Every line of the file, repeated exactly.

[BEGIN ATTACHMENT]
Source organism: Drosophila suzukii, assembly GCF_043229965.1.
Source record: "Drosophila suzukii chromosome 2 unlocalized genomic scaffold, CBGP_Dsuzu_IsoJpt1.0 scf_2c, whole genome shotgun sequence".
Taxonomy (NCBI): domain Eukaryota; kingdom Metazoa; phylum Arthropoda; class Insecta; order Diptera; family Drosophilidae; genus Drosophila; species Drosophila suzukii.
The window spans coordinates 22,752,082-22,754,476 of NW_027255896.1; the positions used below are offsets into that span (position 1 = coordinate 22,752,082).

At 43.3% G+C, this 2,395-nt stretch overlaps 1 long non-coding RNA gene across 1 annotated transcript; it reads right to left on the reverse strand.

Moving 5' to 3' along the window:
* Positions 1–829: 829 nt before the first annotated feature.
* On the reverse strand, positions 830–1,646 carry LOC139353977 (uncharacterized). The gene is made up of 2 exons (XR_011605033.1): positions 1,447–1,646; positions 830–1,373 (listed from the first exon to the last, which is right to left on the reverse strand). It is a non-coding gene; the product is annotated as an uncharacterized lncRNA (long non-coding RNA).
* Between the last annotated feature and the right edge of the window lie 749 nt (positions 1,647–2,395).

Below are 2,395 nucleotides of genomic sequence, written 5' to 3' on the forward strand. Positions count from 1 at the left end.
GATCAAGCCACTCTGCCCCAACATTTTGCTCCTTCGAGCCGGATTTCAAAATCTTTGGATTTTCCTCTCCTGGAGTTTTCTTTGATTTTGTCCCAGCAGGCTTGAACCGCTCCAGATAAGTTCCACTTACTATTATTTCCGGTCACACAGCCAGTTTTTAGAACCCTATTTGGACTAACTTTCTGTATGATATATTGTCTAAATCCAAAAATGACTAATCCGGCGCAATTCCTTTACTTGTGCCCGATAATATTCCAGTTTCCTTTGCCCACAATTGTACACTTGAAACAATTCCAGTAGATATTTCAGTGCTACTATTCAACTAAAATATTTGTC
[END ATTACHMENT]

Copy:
Source organism: Drosophila suzukii, assembly GCF_043229965.1.
Source record: "Drosophila suzukii chromosome 2 unlocalized genomic scaffold, CBGP_Dsuzu_IsoJpt1.0 scf_2c, whole genome shotgun sequence".
Taxonomy (NCBI): domain Eukaryota; kingdom Metazoa; phylum Arthropoda; class Insecta; order Diptera; family Drosophilidae; genus Drosophila; species Drosophila suzukii.
The window spans coordinates 22,752,082-22,754,476 of NW_027255896.1; the positions used below are offsets into that span (position 1 = coordinate 22,752,082).

At 43.3% G+C, this 2,395-nt stretch overlaps 1 long non-coding RNA gene across 1 annotated transcript; it reads right to left on the reverse strand.

Moving 5' to 3' along the window:
* Positions 1–829: 829 nt before the first annotated feature.
* On the reverse strand, positions 830–1,646 carry LOC139353977 (uncharacterized). The gene is made up of 2 exons (XR_011605033.1): positions 1,447–1,646; positions 830–1,373 (listed from the first exon to the last, which is right to left on the reverse strand). It is a non-coding gene; the product is annotated as an uncharacterized lncRNA (long non-coding RNA).
* Between the last annotated feature and the right edge of the window lie 749 nt (positions 1,647–2,395).

Below are 2,395 nucleotides of genomic sequence, written 5' to 3' on the forward strand. Positions count from 1 at the left end.
GATCAAGCCACTCTGCCCCAACATTTTGCTCCTTCGAGCCGGATTTCAAAATCTTTGGATTTTCCTCTCCTGGAGTTTTCTTTGATTTTGTCCCAGCAGGCTTGAACCGCTCCAGATAAGTTCCACTTACTATTATTTCCGGTCACACAGCCAGTTTTTAGAACCCTATTTGGACTAACTTTCTGTATGATATATTGTCTAAATCCAAAAATGACTAATCCGGCGCAATTCCTTTACTTGTGCCCGATAATATTCCAGTTTCCTTTGCCCACAATTGTACACTTGAAACAATTCCAGTAGATATTTCAGTGCTACTATTCAACTAAAATATTTGTC